Area of Law:
Federal Civil Rights law protects every employee in the U.S. from being discriminated against on the basis of race, color, or ethnic origin, but in the state of Kansas, there are also state laws that supplement the federal discrimination laws. Of course, this does not mean that discrimination doesn't occur anymore. It is an unfortunate fact that racial discrimination still does happen in the workplace, but with the various laws in place, at least there are several avenues of recourse if an employee feels that he or she has been the victim of workplace racial discrimination.
Both the Kansas Act Against Discrimination and the federal Civil Rights Act ensure that your rights can be defended if you have been discriminated against because of your skin color or race. In Kansas, you can file a complaint at the state level with the Kansas Human Rights Commission (KHRC), or at the federal level with the Equal Employment Opportunity Commission (EEOC). Not only does the KHRC accept complaints to be considered as court cases, it also helps mediate cases where it feels the situation does not necessarily have to end up in court. If for some reason the mediation process isn't successful, then the complaint may be subjected to a more in-depth investigation.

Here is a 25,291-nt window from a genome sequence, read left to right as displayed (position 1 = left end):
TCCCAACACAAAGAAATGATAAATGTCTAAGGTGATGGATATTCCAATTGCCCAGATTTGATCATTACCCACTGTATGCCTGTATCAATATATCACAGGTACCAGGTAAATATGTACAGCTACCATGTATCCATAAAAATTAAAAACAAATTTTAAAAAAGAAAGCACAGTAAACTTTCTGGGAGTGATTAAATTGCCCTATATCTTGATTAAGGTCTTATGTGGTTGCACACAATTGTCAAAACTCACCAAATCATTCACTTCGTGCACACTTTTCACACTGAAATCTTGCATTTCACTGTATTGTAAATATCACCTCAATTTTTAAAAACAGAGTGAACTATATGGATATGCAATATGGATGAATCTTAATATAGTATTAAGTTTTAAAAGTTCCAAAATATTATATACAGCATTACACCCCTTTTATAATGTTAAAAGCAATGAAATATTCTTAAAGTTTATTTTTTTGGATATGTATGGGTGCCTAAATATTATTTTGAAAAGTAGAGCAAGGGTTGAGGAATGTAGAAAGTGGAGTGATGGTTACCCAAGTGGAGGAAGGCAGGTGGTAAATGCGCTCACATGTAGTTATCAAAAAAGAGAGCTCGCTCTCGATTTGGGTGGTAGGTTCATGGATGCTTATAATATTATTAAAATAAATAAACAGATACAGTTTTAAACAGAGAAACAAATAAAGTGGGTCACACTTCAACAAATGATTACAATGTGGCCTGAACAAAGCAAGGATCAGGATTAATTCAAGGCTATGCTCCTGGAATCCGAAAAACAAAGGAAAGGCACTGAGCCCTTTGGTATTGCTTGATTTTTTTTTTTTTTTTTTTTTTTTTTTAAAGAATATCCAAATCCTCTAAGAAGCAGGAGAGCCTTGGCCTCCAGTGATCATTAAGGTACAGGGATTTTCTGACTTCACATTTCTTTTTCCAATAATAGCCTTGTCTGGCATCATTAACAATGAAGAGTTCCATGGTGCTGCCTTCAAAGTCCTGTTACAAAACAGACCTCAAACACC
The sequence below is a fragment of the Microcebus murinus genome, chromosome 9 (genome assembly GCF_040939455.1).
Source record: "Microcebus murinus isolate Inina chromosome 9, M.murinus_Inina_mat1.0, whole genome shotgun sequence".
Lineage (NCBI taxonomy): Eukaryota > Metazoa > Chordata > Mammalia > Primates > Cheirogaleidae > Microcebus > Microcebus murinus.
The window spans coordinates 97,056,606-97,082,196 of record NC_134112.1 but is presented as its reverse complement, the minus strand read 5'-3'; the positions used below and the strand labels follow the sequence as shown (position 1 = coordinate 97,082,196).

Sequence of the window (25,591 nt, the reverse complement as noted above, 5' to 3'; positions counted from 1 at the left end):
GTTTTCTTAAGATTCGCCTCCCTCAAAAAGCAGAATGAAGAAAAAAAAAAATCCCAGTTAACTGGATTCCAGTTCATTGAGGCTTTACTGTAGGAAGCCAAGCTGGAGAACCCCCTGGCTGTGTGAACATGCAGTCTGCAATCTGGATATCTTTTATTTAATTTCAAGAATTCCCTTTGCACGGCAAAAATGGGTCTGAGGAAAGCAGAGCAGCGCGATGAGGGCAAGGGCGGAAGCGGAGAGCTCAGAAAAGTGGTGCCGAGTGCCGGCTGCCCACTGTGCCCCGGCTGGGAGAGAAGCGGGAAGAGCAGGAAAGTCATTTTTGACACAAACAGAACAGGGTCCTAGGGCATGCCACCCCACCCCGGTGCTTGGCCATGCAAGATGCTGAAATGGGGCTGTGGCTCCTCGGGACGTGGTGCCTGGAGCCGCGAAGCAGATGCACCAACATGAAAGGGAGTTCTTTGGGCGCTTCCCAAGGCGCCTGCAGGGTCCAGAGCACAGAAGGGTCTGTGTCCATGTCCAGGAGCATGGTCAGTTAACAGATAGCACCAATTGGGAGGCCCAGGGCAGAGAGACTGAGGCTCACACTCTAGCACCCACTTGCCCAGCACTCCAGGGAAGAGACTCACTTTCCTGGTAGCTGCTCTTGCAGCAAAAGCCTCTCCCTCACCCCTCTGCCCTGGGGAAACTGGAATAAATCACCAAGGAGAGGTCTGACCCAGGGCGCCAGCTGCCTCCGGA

If your case falls outside of the KHRC's jurisdiction, it may be sent to the EEOC for its consideration. The EEOC deals with federal cases and its investigator will determine whether or not you can be given the right to sue in court. The EEOC does operate within a statute of limitations, however. In other words, you cannot decide to file a complaint and try to sue an ex-employer whom you feel discriminated against you several years ago. The EEOC's statute of limitations is 180 days from the time of the discriminatory incident in question. If you do not file your complaint with the EEOC within that time frame, your claim will not be valid.
Sometimes people either delay in filing a complaint or don't file one at all because they are worried about retaliation from their employer or company. You may be concerned that you will get demoted, receive a pay cut, be harassed at work, or even be fired for standing up for your civil rights. Luckily however, under federal law your employer is not allowed to retaliate against you in any way for filing a discrimination complaint. Even in a case where your complaint is found to be unwarranted and is eventually dismissed, you still cannot be retaliated against. Doing so is a serious violation in and of itself, and your employer would face serious consequences.
Both Kansas law and federal law are very protective of employees' rights, so you should feel confident in coming forward if you have either been discriminated against or asked to participate in policies or practices that you feel would illegally discriminate against other employees. The more people who report these types of incidents, the sooner workplace racial discrimination can be eradicated.